The new carbon cycle that includes fossil fuels looks like this:

These are the very basics of climate change. Not everyone has the time to know every intricacy of climate change, but we all need to know the basics to take action. At the end of the day you, me, the government, and big industry are all on the hook for this, but you, me, the government, and big industry can make the carbon cycle balanced again.

For actionable steps to take against climate change, read: What Science Says We Can Do About Climate Change.

If you want a fabulous visual of climate change, watch this Bill Nye the Science Guy video.

PS: If you can’t access any of the primary sources we’ve cited in this article, reach out and we’ll send you a copy!

Savannah Adkins
Savannah Adkins

During some daylight hours, Savannah is a climate change scientist studying how dirt makes all of our lives possible. But her real profession is as a house plant addict, mountain biker, & attempter of skiing down mountains. In her free time, Savannah enjoys dancing around the house, drinking wine, and listening to the Grateful Dead. Oh, and making poop jokes… always making poop jokes.

Chiara Forrester
Chiara Forrester

Chiara is happiest when she’s in the mountains on skis, a bike, or running. She also loves Ariana Grande (117 hours this year, thanks Spotify), making dinner with friends, and laughing too loudly at her own jokes. An ecologist who’s passionate about science communication and increasing diversity in STEM, Chiara is currently a PhD candidate in Boulder, CO, studying alpine plant ecology, undergraduate education, and the use of science in federal land management.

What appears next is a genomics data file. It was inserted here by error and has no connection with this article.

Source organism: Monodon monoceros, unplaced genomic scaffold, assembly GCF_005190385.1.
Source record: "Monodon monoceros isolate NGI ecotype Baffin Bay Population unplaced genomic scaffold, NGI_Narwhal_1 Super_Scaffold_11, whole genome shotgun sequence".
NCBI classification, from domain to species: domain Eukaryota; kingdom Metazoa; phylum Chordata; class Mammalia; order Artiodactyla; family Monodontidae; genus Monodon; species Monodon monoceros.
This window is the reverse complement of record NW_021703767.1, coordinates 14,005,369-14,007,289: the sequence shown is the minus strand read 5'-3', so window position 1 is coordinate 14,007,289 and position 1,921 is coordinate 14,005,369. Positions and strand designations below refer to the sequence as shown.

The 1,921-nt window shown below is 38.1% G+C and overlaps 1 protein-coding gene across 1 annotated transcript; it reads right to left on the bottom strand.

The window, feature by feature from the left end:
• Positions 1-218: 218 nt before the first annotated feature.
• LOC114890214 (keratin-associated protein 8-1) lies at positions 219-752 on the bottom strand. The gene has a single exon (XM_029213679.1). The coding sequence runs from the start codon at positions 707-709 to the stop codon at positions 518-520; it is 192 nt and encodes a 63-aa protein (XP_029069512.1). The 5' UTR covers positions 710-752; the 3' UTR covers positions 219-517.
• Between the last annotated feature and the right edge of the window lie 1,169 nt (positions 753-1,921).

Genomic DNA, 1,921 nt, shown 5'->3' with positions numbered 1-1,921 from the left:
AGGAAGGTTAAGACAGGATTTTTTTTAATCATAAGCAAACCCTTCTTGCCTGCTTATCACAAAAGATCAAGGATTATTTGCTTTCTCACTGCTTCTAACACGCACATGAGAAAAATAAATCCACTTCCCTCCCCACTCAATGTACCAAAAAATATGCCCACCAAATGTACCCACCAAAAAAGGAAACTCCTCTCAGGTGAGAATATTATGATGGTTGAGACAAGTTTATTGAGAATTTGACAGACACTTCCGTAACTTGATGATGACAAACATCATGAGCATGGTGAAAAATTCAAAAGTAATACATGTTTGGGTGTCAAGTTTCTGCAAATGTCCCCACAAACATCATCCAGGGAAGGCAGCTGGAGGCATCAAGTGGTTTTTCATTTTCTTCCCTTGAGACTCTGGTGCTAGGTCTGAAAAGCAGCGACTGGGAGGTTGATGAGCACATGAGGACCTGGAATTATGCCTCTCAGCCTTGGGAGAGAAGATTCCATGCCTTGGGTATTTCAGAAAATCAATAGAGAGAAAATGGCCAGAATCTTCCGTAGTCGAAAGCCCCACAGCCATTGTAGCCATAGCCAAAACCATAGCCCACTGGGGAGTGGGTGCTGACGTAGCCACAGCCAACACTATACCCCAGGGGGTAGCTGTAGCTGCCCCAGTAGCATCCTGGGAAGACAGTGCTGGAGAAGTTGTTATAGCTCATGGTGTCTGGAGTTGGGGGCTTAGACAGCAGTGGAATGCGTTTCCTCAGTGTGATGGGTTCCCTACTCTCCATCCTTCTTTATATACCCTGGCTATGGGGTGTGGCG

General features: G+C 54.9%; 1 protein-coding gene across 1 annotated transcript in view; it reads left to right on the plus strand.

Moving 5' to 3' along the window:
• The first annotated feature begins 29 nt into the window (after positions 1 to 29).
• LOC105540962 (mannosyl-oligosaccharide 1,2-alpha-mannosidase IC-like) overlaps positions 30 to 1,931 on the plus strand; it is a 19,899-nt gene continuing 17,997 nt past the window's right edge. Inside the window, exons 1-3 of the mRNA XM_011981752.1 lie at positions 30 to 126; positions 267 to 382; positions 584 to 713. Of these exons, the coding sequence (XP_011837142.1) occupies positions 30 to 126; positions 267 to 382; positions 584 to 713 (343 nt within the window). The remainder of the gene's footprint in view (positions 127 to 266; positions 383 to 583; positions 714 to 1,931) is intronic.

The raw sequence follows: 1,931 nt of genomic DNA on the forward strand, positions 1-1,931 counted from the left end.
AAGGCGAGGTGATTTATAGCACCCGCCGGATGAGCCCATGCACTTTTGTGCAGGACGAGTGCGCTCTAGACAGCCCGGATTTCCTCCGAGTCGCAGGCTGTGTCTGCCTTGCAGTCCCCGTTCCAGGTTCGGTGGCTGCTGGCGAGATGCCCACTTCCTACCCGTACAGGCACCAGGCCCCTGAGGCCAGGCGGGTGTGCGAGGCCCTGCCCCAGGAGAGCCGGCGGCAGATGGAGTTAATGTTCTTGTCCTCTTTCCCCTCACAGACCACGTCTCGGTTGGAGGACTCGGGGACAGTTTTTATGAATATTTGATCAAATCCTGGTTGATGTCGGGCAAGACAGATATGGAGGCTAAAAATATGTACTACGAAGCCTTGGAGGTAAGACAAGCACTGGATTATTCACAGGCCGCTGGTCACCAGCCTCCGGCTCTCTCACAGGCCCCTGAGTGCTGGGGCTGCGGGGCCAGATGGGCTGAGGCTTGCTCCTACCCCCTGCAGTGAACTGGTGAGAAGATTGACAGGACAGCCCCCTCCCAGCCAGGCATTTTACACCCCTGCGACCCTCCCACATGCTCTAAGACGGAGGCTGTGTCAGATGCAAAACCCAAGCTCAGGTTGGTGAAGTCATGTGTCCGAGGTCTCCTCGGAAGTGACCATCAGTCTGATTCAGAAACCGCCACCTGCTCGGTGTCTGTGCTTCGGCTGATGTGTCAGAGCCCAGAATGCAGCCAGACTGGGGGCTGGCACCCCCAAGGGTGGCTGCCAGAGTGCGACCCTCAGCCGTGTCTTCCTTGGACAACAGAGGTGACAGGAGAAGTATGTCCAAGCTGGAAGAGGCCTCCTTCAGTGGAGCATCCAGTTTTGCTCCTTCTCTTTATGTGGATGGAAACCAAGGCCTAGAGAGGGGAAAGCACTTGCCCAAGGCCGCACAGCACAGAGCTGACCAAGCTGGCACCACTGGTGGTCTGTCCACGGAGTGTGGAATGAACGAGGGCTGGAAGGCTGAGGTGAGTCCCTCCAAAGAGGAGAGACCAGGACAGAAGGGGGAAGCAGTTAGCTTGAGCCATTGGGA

NOTE: THIS IS A LIVING RESOURCE! As with all resources on Outdoor Advocacy Project, there is always room to continue the conversation, add a new perspective, bolster the resources, and share new findings. Got something you want to add, change, challenge or amplify? Let us know in the comments, or e-mail team@outdooradvocacy.com to write your own.

How to Talk to Climate Skeptics – and Understanding Who They Are

It feels really good to have people agree with you. In fact, it feels so good that we tend to only surround ourselves with people who have the same viewpoints as us. But when we come across someone who doesn’t agree with us, our natural instinct is to become immediately defensive and double down on our own opinions. It’s challenging to have conversations outside of our comfortable social bubbles, but to fight climate change, we need support from more than just the people who look like us and talk like us. In this article, we hope to provide you with a better understanding of why people think the way they do and equip you with some tools to engage in a constructive climate conversation. 

We all agree with each other more than we think.

Most people generally do believe in climate change – that fact probably isn’t very surprising. The data actually tell us that only about 16% of Americans don’t believe in climate change. Right now you might be thinking you’ve got a pretty good idea of who to blame for that 16% (other than Obama; thanks Obama). But as it turns out, we’re pretty bad at trying to predict who the climate believers and skeptics are. Us believers might assume that skeptics aren’t as highly educated or informed, but that’s not the case: general attitudes about global warming are unrelated to scientific literacy and education. You might be thinking, “what about… Republicans?” Wrong again! Data from multiple surveys actually show that the majority of Republicans believe in climate change. 

Why are people resistant to climate change policies even if they believe the science?

If majorities of both Republicans and Democrats believe in climate change, then what’s holding us back from coming together on climate issues? The answer, per usual, is each other. Republicans might not be skeptical of climate change, but they are skeptical of Democrats – and Democrats, in turn, are skeptical of Republicans. Psychologists have repeatedly shown that individuals tend to favor party over policy. That is, voters are more likely to support policies that are put forward by their own political party and reactively reject policies that are put forward by the opposing party, with little regard for the policy itself.  Unfortunately, these partisan allegiances seem to extend to climate policies as well, with Republicans opposing climate policies in large part because they are often proposed by Democrats.